The government on Sunday July 26 ordered for the procurement of 100,000 COVID-19 body bags, as Kenya prepares for what is described as a “worst-case” scenario.
The development comes as the country is heading to its peak and looking at a possible increase in the number of deaths from the coronavirus disease outbreak.
The numbers are as follows: 16,643 infections and 278 deaths. On Saturday July 25, an additional four patients succumbed to the virus in the past 24 hours.
A memo seen by the Sunday Nation from the Ministry of Health to Kenya Medical Supplies Agency indicates that the bags have to be doubled bagged and be made with heavy-duty vinyl Polyvinyl chloride (PVC) plastic bag.
The bag, which is for the adult size, 40 by 90 inches of 0.4 millimeter thickness, must have an envelope zipper and should be preferably white in colour.
When the Sunday Nation contacted Kenya Medical Supplies Agency (KEMSA) chief executive Jonah Manjari Mwangi, he revealed that the agency is awaiting approval from the Ministry of Health to start the process of procuring the body bags.
“We are waiting for the authority to incur expenditure. Once we have the permission from the Ministry, then we shall procure the bags,” revealed Dr Mwangi.
Meanwhile World Health Organization (WHO) director-general Tedros Adhanom Ghebreyesus warned that there will be many more “body bags” if countries did not behave asking them to stop politicising the pandemic and focus on containing the pandemic.
“Now is the time for unity, for the international community to work together in solidarity to stop this virus and its shattering consequences. We do not want to record more deaths,” the WHO chief urged.
Projections released by scientists reveal that the country is likely to lose 620,500 people by February 2021 if no sufficient measures are taken and the virus hits its peak.
The worst scenario defined that the model projects about two million Kenyans, that is 88 per cent of the population to be asymptomatic and about 356,000 people moderately affected by the virus.
On the severe side, 114,470 patients would require serious attention including the intensive care unit and ventilators during the same period, this is if the measures put in place by the government are relaxed.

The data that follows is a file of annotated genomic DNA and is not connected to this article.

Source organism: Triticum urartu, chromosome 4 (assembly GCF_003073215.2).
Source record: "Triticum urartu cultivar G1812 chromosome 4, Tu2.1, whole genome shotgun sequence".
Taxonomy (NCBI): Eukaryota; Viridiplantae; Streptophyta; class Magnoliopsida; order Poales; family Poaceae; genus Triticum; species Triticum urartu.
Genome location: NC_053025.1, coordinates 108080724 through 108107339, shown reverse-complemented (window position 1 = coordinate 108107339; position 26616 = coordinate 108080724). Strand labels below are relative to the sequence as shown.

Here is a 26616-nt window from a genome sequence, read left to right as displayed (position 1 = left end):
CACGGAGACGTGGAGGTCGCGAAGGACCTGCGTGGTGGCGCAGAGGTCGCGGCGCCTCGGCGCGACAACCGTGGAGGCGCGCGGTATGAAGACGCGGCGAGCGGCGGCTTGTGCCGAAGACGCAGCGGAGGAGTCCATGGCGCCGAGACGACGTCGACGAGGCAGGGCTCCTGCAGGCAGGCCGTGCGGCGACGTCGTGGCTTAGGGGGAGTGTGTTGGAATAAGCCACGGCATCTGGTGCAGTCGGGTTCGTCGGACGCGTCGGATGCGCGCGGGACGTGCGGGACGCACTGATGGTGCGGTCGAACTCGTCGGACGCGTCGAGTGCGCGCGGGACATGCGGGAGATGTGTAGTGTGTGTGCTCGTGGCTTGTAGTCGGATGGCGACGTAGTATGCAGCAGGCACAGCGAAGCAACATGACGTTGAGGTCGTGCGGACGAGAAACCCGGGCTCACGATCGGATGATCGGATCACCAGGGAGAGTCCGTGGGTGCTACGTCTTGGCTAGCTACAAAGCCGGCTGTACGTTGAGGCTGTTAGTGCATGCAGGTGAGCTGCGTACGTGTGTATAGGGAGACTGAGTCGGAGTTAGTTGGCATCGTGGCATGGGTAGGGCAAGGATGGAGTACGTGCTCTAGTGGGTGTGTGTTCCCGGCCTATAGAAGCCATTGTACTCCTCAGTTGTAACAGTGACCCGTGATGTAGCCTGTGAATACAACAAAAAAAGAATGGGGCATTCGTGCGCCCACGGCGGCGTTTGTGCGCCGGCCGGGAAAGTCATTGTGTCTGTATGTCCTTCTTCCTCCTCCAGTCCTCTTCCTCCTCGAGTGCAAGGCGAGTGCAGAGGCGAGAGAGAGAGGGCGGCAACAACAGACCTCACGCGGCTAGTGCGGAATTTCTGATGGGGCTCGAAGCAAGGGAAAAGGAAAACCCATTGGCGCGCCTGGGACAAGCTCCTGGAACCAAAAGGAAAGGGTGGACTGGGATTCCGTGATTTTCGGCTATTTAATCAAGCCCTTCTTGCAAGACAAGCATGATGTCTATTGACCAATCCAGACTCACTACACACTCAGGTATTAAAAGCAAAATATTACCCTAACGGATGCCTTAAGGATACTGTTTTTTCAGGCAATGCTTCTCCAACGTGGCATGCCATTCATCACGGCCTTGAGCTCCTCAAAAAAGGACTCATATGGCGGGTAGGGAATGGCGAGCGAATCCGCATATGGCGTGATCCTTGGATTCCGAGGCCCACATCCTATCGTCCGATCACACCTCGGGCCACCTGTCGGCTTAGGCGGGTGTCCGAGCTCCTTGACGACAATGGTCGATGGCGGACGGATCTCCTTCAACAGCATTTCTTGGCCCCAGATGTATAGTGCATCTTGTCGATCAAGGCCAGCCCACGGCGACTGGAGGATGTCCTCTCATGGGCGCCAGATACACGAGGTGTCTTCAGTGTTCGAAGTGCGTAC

“The projections are not fixed and are based on the current measures and how Kenyans are willing to adhere. Behaviour change will determine the change in the modelling as well,” added Prof Omu Anzala, a microbiologist, who was also part of the disease modelling.
Already, some counties have started preparing public graveyards in readiness for an anticipated spike in COVID-19 related deaths as virus infections soar.
In Kisii, Siaya, and Kakamega, leaders have already identified large swathes of land for the same.
The Kakamega governor revealed that his county had identified two parcels of land for mass graves.
In Kisii County, officials from the National Multi-Agency COVID-19 Command Centre visited last week to discuss with the county leadership about their preparedness to deal with surging fatalities. The team was informed that the county has set aside a 13-acre piece of land at Nyatieko in Kitutu Chache South to be used as a cemetery.
In Siaya, health executive Dorothy Owino said the county had purchased sufficient body bags. Land executive Adrian Ouma added that six acres have been set aside in Sega, four acres in Siaya town while Ugunja, Rarieda, Gem and Bondo sub-counties have one acre each.
The Laikipia County government has bought enough body bags to take care of a rise in deaths, Health executive Lenai Kamario told the Nation on Monday July 20, adding that the burial grounds were adequate.
Health CAS Rashid Aman on Monday July 20 warned of infections likely to peak in late August or early September ahead of a difficult period.
The gravity of the pandemic has jolted counties in the wake of the spiralling infections, with attention shifting to the worst scenario in which many lives maybe lost.
Council of Governors chairman Wycliffe Oparanya sounded a warning about the challenge ahead for counties, expressing fears that the number of deaths may rise.
However, as the numbers increase, a key national government official revealed to the Sunday Nation that only five counties are ready to handle the surge in the numbers.
The development came after President Uhuru Kenyatta sent his team quality control team to the ground to access counties preparedness.
Kiambu, Machakos, Mombasa Murang’a and Kakamega are so far the only counties ready to handle the spike in COVID-19 numbers.
This puts the remaining counties in an awkward state, hoodwinking Kenyans whom ironically are not implementing the directives set by the government.
In the last statement, Mr Oparanya mentioned that 26 counties were ready with the 300-bed capacity and requested the governors to give the numbers.
“The chair has now declared that each governor is going to defend themselves and he is not going to talk on their behalf as far as the bed capacity directive is concerned,” directed the official.